March 17th is just around the corner, and that means St. Patrick’s Day festivities are soon coming as well. Originally celebrated as St. Patrick’s Feast Day since 1000 AD in Ireland, this Irish celebration was first officially treated as a burgeoning American holiday in 1762. Although it was intended as a day of solemnity upon its creation, a feast day in reverence on the day of St. Patrick’s supposed death, it has come to represent so much more around the world. Nowadays, St. Patrick’s Day is barely a holy celebration of the man; rather, it is a celebration of Ireland, its culture, and its mythos.
Four-leaf clovers, fairies, dressing in green, drinking copious amounts of beer: these seem to be the common characteristics that surround the yearly St. Patrick’s Day celebrations around the world. Yet there is one important character we have left out: the leprechaun and his pot of gold coins. We’ve all heard the mythos surrounding the Irish leprechaun—the little man dressed in green, waiting at the end of the rainbow with his pot of gold coins. He may even have a box of a certain children’s cereal hidden back there, too, with any luck.
But where did this legend come from? It originated as Irish folklore, where it was said that “fairies put a pot of gold coins at the end of each rainbow with leprechauns guarding it.” Irish folklore further states that there is one gold coin in the leprechaun’s pot for each year he has lived. With this in mind, it’s worth our while to consider the history of St. Patrick’s Day and how the value of gold coins has shifted since the holiday’s beginnings.
A Timeline of St. Patrick’s Day
1000 AD: It is believed that the Irish began celebrating St. Patrick’s Feast Day on March 17th out of reverence and solemnity on the supposed day of St. Patrick’s death.
1737: Boston, Massachusetts, which has a notable Irish population to this day, celebrates St. Patrick’s Day citywide for the very first time.
1762: The first St. Patrick’s Day parade is held in New York City, New York, marking its slow shift across the colonies.
1780: As President, George Washington declares March 17th to be an official holiday for the Irish. While not a reparation against the prejudice the Irish received in America, this was a mild sign of their acceptance into the country.
1792: The price of gold per-troy-ounce is evaluated for the first time by the U.S. Mint, putting its value at $19.39/oz.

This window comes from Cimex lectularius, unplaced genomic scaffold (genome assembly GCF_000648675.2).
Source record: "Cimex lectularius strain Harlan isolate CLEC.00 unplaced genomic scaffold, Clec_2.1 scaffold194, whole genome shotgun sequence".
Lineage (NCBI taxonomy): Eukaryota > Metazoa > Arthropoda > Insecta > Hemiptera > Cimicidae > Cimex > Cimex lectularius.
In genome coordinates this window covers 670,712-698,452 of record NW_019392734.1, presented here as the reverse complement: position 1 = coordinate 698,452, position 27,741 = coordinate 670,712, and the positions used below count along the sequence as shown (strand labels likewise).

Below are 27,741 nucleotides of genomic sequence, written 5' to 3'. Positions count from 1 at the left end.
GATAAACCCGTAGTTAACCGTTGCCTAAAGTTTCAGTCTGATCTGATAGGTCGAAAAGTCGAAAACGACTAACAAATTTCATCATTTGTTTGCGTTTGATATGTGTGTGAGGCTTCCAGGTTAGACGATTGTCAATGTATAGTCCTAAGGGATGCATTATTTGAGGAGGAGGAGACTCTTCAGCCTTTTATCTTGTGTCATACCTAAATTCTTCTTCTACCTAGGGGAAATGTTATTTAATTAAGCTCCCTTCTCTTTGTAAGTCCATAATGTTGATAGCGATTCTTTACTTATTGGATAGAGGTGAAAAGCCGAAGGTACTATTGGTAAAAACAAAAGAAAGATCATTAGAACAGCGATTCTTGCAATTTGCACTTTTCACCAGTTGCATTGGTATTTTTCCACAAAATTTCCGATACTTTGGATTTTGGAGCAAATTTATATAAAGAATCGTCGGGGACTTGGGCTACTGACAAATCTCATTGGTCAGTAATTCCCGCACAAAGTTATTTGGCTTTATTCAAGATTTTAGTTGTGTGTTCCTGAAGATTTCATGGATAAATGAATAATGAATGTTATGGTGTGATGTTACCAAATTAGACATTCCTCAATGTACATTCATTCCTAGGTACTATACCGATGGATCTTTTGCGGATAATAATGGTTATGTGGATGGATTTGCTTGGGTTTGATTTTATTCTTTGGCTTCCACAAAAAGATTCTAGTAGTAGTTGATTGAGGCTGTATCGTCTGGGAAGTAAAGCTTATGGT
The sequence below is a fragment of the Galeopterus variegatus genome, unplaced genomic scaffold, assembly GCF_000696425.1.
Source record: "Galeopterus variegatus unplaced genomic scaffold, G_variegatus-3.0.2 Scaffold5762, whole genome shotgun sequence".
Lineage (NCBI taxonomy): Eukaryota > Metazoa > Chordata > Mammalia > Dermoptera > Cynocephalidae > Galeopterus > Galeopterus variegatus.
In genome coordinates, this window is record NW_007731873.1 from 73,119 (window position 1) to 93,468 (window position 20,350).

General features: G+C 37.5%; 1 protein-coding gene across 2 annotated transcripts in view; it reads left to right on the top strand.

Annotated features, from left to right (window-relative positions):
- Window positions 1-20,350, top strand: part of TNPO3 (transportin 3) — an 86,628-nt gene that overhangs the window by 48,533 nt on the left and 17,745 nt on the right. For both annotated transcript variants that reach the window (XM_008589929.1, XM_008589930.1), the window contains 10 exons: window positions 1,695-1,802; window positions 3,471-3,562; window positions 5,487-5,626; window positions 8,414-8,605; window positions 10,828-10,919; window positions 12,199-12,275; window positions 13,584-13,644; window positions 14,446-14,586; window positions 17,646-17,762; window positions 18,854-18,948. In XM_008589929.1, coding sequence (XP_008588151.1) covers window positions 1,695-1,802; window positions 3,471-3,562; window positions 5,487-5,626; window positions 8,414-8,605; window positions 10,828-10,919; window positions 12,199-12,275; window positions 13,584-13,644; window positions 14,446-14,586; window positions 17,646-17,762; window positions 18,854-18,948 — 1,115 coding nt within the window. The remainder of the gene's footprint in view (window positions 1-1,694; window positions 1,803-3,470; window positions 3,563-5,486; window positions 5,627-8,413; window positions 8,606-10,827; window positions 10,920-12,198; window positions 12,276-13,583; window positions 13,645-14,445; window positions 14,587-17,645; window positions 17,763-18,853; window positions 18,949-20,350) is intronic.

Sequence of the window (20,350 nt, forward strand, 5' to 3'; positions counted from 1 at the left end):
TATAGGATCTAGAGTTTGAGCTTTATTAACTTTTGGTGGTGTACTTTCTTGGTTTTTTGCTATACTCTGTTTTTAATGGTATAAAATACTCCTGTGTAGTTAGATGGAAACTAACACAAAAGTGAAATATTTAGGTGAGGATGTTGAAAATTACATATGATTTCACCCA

1835: The price of gold rises slightly to $20.69/oz.
1870: The price of gold again rises, now to $22.88/oz, although the price would stagnate at $20.67/oz from 1879-1932.
1903: Ireland officially makes St. Patrick’s Day a national holiday.
1933: Franklin Delano Roosevelt (FDR) enacts Executive Order 6102, making it illegal for citizens to possess/hoard gold coins, bullion, and certificates in the U.S.
1934: FDR passes the Gold Reserve Act, which requires the Federal Reserve to hand off all gold reserves to the U.S. Treasury.
1939: The price of gold sits now at $39.00/oz.
1948: President Harry S. Truman makes an appearance at the NYC St. Patrick’s Day parade, making a sign of concession toward the long-standing prejudice against the Irish in the U.S.
1965: The price of gold now sits at $35.00/oz.
1972: The price of gold has risen to $63.84/oz.
Dec. 1972: President Gerald Ford signs legislation that repeals FDR’s Executive Order 6102 of 1933, making private ownership of gold legal once again.
1973: The price of gold jumps to $106.48/oz.
1980: The price of gold increases up to $594.40/oz, but decreases, and then stagnates for the next decade.
1991: The United States declares the month of March to be dedicated to the history of the Irish-Americans.
2000: The price of gold has sunk down to $272.65/oz.
2005: The price of gold has returned to $513.00/oz and continues to astronomically rise in the coming years.
2008: The price of gold has risen to $869.75.
2012: Gold has nearly doubled in value, sitting at $1,644.00/oz.
If we’ve learned anything today, it’s that this leprechaun, with his hearty pot of gold, would have made out like a bandit had he managed to keep it safe at the end of the rainbow! And, if you’re wondering how he really made out or are thinking of offering a notable gift to a friend for St. Patrick’s Day, consider sticking with tradition and providing them with one of many gold coins of their own.
Patrick Smith says
Always love reading these articles. Thank you.
Nixon was still president in Dec. Of 1972, not Ford. Need to fact check that one .